Seamus Deane, ‘Landlord And Soil: Dracula’ [chap. sect. of ‘National Character and the Character of Nations’, in Strange Country, 1997, pp.89-94]

Gothic fiction is devoted to the question of ownership, wills, testaments, hauntings of places formerly owned, and, in its most commercially successful manifestation, Bram Stoker’s Dracula (1897), to the story of an absentee landlord who is dependent in his London residence on the maintenance of a supply of soil in which he might coffin himself before the dawn comes. With him, too, there is a crucial distinction between land, which he buys in England, and his soil, which he brings with him in what is a literal version of [89] the coffin-ship - that resonant image from Famine times - that is wrecked on the Yorkshire coast, at Whitby. This peculiar version of the native soil is an inversion or perversion of the nationalist version propagated by Lalor. For, in this instance, it is the native material that is imported into the ‘foreign’ legal system of English property relations. In addition, it is a contaminated cargo; Dracula’s soil is also his filth, his contaminant. Attached to the soil by day, ‘racy o the soil’ in a perverse rendering of the epigraph of the Nation, newspaper, he moves, like an O’Grady version of the Celtic hero. between dusk and dawn. But, landlord that he is, with all his enslaved victims, his Celtic twilight is endangered by the approach of a nationalist dawn, a Home Rule sun rising behind the old Irish Parliament. Dracula’s dwindling soil and his vampiric appetites consort well enough with the image of the Irish landlord current in the nineteenth century. Running out of soil, this peculiar version of the absentee landlord in London will flee the light of day and be consigned to the only territory left to him, that of legend. Like O’Grady’s and Yeats’s Anglo-Irish, he will be expelled from history to enter the never-never land of myth, demonized more effectively but also more clandestinely than by a Lalor, Mitchel, or Davitt. O’Grady’s later sponsorship of a policy of internal immigration, from Dublin to the Midlands, from sedentary trades to the physical labour of the soil, is an extension of his lament for the loss of landlordism and an attempt to replace it with a mystical version of nationalist pastoral that has itself a history stretching from AE (George Russell) through Darrell Figgis to de Valera.

However, the political-sexual implications of the Dracula story have been thoroughly investigated in recent years. It is scarcely necessary to note that, in this novel, even more than in the works of Sheridan Le Fanu or in the poetry, plays, fiction, and essays of Yeats, the dominant condition of the protagonists is that of sleeping, dreaming, stupefaction, exhaustion, enervation all the varieties of supine vulnerability that both produce and are produced by the monstrous images that attend upon such seduced and seductive victims. Such languor, especially dangerous with the Count in the vicinity, has to be contested by an answering energy, supplied with an alarmingly boyish enthusiasm, by the Anglo-American cohort of men. The novel’s oppositions are multiple and glaring: West against [90] East, technology against superstition, good money against bad money, men against women, traditional woman against New Woman, madness against sanity, blood against spirit, lasciviousness against chastity, mobility against immobility, health against degeneration, the Living against the Undead. It also has a series of obsessive nightmare images the claustrophobia of bedrooms, cells, houses, vaults, coffins, all of them locked or otherwise barred to keep danger in or to keep it out; sinister, protean animals such as bats, rats, and wolves; spectral legions of the damned invading the bodies of the city crowd; historical chronology, and time itself, dissolved into legendary timelessness, the physical body dematerializing into a contagion. In short, the full apparatus of Gothic fiction is imported to create the impression of a rich, Western-Christian civilization under threat from a demonic force which is foreign and Eastern, yet also deeply embedded within, banished but not extinguished by the bright light of technological modernity.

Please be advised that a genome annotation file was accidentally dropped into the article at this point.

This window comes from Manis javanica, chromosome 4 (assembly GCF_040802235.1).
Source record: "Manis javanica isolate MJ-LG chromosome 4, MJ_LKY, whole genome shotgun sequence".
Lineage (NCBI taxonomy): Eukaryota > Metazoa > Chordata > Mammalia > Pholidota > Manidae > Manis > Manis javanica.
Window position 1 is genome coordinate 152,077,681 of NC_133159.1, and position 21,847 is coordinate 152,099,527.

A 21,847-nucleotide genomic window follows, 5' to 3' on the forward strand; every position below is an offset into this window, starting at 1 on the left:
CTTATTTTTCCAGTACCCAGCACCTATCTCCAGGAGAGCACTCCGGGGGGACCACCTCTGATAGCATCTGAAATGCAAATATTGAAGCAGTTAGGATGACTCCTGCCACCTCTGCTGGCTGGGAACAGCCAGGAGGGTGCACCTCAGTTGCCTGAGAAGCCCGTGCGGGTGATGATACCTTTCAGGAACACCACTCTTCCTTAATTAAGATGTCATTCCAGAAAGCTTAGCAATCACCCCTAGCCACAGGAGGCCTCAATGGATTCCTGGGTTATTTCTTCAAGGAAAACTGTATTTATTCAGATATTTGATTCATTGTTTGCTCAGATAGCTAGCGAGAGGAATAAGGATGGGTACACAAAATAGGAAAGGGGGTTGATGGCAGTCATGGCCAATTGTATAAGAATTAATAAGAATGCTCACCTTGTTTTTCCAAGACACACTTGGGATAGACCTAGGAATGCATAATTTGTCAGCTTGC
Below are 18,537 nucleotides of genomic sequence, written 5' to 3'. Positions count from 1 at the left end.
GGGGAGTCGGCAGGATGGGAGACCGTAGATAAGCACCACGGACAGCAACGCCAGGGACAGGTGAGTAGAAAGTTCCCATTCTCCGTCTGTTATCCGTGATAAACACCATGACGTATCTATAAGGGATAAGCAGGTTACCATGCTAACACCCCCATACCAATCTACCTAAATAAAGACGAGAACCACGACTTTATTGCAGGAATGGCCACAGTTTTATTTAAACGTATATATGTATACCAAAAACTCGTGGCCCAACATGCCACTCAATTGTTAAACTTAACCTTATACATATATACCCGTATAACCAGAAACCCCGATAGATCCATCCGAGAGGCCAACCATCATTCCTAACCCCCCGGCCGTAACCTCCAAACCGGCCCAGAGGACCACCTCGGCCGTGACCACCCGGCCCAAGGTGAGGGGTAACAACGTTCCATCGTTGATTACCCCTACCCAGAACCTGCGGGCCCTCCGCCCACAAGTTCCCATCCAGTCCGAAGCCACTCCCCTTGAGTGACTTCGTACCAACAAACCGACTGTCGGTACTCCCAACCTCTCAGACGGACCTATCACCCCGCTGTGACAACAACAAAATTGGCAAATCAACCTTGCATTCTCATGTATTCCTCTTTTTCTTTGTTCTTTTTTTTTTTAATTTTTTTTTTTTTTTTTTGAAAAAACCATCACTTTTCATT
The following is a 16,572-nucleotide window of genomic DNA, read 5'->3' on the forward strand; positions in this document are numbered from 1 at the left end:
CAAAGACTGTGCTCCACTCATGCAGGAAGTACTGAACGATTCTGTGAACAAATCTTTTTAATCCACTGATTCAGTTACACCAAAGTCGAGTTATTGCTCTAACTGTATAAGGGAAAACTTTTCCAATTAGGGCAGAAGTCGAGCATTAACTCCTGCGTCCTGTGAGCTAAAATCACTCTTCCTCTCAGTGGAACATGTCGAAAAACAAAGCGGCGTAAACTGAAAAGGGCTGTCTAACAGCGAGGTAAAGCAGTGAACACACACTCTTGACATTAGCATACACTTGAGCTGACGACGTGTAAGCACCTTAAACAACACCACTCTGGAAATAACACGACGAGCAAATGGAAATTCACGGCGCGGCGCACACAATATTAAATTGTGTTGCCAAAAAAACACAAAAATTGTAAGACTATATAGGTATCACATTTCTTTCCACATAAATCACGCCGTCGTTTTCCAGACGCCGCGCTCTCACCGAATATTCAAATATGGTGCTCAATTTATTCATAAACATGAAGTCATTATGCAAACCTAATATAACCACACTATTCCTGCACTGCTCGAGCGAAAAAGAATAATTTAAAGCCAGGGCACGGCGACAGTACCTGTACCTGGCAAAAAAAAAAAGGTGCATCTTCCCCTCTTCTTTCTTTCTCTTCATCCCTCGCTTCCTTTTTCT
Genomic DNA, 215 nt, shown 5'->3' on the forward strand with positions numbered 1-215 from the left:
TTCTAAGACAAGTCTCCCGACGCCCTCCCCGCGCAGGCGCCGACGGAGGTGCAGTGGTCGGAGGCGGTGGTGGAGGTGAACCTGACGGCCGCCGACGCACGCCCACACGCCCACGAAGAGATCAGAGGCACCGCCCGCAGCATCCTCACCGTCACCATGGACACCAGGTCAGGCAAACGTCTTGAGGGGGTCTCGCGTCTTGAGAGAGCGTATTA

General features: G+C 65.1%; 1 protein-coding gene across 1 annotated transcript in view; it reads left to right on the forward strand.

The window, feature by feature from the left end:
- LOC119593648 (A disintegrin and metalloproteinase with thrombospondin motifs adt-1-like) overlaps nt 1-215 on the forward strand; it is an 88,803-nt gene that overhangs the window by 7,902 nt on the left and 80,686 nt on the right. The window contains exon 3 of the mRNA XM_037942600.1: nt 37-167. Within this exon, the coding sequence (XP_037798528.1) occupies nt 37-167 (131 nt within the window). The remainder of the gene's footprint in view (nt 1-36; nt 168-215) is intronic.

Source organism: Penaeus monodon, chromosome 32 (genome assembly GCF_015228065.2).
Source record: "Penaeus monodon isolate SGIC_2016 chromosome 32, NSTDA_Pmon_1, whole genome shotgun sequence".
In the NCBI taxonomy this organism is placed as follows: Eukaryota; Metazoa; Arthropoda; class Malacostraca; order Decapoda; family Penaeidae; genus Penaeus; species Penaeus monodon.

Yet it is in the representation of speech that the novel creates effects akin to those that are to be found in Castle Rackrent, The Collegians, and a whole series of Irish nineteenth-century novels. Dracula is a mosaic of reports, a complicated timetable of recorded conversations in journals, diaries, letters, newspaper clippings, shipping logs, memoranda, telegrams - even a phonographic diary. It is entirely fitting that such a painstaking assemblage should be offered as evidence of the truth and yet, in the final ‘Note’ by Jonathan Harker, dismissed. This is a true story, yet an incredible one; Dracula existed and yet it is difficult even for the tellers of the story to believe he did so, a mere seven years later:

It was almost impossible to believe that the things which we had seen with our own eyes and heard with our own ears were living truths. Every trace of all that had been was blotted out . . . I took the papers from the safe where they had been ever since our return so long ago. We were struck with the fact, that in all the mass of material of which the record is composed, there is hardly one authentic document, nothing but a mass of typewriting, except the later note-books of Mina and Seward and myself, and Van Helsing’s memorandum. We could hardly ask anyone, even did we wish to, to accept these proofs of so wild a story.’ [91]